Vector-Borne Risks

In contrast to (in)direct person-to-person disease transmission, vector-borne diseases are transmitted by arthropods such as mosquitos. Malaria is an important global challenge and serious hazard for 125 million travelers annually, particularly those lacking immunity (Jelinec 2015). As the World Health Organization (2012) explains, travelers to tropical and subtropical areas are at risk of being bitten by mosquitos during the transmission season. Symptoms range from headaches and vomiting to organ failure, coma, and, if untreated, death. These symptoms can appear up to 3 months after travel making diagnoses and containment challenging (World Health Organisation 2012). Therefore, although the mosquito bite could appear to be a relatively minor irritant to some tourists, the failure to seek pre-travel medical advice can have serious consequences during and post-travel. This is a particular issue for travelers who seek late availability holidays to reduce financial costs but who leave themselves without suitable knowledge or adequate time to start a course of preventative treatment.

A wide variety of adventure seekers including backpackers and nature and wildlife watchers could contract “monkey malaria” if they come into contact with a parasite that can affect travelers staying in rainforests and natural monkey inhabited areas such as Brunei, Singapore, Malaysia, the Philippines, Thailand, and Vietnam (World Health Organization 2012). Research by the London School of Hygiene and Tropical Medicine in Malaysian Borneo suggests that tree clearing is helping the macaques spread monkey malaria, due to their increased contact with humans (Thornton 2017). The significant increase in monkey malaria among local populations is now also being evidenced in tourists. Examples include tourists returning from Malaysia to Finland (Kantele et al. 2008), from Borneo to Sweden (Bronner et al. 2009), from Thailand to Germany (Kroidl et al. 2015), and from Thailand to France (Berry et al. 2011). Müller and Schlagenhauf (2014) further provide examples of tourists with monkey malaria returning to the USA, the Netherlands, Spain, France, Australia, and New Zealand. The increased interest by tourists in supporting wildlife conservation projects has spawned a range of products around the world, and by their very nature, such projects can draw tourists into areas that could make them more vulnerable to contracting monkey malaria. Furthermore, the practice of using food to entice animals from their natural habitats for the purpose of tourists viewing them may further exacerbate the problem due to increased proximity.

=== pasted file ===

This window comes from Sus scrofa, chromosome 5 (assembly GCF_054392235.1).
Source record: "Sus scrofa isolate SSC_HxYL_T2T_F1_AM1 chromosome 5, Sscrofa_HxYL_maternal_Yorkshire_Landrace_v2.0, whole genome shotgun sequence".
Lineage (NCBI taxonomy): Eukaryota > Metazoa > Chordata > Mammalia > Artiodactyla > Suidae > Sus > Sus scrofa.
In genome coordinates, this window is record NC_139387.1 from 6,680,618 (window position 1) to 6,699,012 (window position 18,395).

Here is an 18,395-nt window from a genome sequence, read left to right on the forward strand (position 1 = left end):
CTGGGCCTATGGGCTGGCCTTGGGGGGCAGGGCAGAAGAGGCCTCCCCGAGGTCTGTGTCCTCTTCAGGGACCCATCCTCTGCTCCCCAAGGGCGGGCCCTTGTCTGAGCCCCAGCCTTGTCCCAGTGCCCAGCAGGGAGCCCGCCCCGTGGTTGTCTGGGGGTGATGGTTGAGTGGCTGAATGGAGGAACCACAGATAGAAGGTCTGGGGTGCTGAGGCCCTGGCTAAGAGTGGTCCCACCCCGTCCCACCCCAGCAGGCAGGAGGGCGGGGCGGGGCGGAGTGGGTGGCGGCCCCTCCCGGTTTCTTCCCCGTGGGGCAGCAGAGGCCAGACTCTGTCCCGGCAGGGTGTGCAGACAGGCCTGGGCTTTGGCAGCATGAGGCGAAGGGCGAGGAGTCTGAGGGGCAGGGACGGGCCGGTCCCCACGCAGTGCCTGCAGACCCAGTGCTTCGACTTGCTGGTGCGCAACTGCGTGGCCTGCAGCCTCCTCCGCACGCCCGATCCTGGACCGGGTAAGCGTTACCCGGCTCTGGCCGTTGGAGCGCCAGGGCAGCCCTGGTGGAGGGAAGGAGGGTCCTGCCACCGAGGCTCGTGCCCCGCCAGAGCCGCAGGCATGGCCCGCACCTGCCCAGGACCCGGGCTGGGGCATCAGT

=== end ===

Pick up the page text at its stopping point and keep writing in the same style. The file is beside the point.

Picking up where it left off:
The risk to travelers’ health depends on the local rate of disease transmission in the destination and their personal vaccination status (World Health Organization 2012). An example of a vector-borne disease, which can be mitigated by advance vaccination, is the yellow fever virus which is found in sub-Saharan Africa and tropical South America (World Health Organization 2012). This virus results in similar symptoms to malaria and is also transmitted by mosquito (ibid.). The importance of vaccination is illustrated by the example of nine unvaccinated European and US travelers who contracted the disease between 1970 and 2012, eight of which died as a result of their illness (ibid.). There are preventative medicines available for travelers to affected areas, although tourists are not always consistent with such medical advice (World Health Organization 2012). Tourists’ commitment to the prescribed vaccination protocol is vital in managing the challenge; however as the WHO recognizes, tourists are not always a reliable part of the preventative strategies. Countries may insist on yellow fever vaccinations prior to entries to further protect not only their citizens but also their health services and their destination image or “brand” in terms of health security and associated risk perception.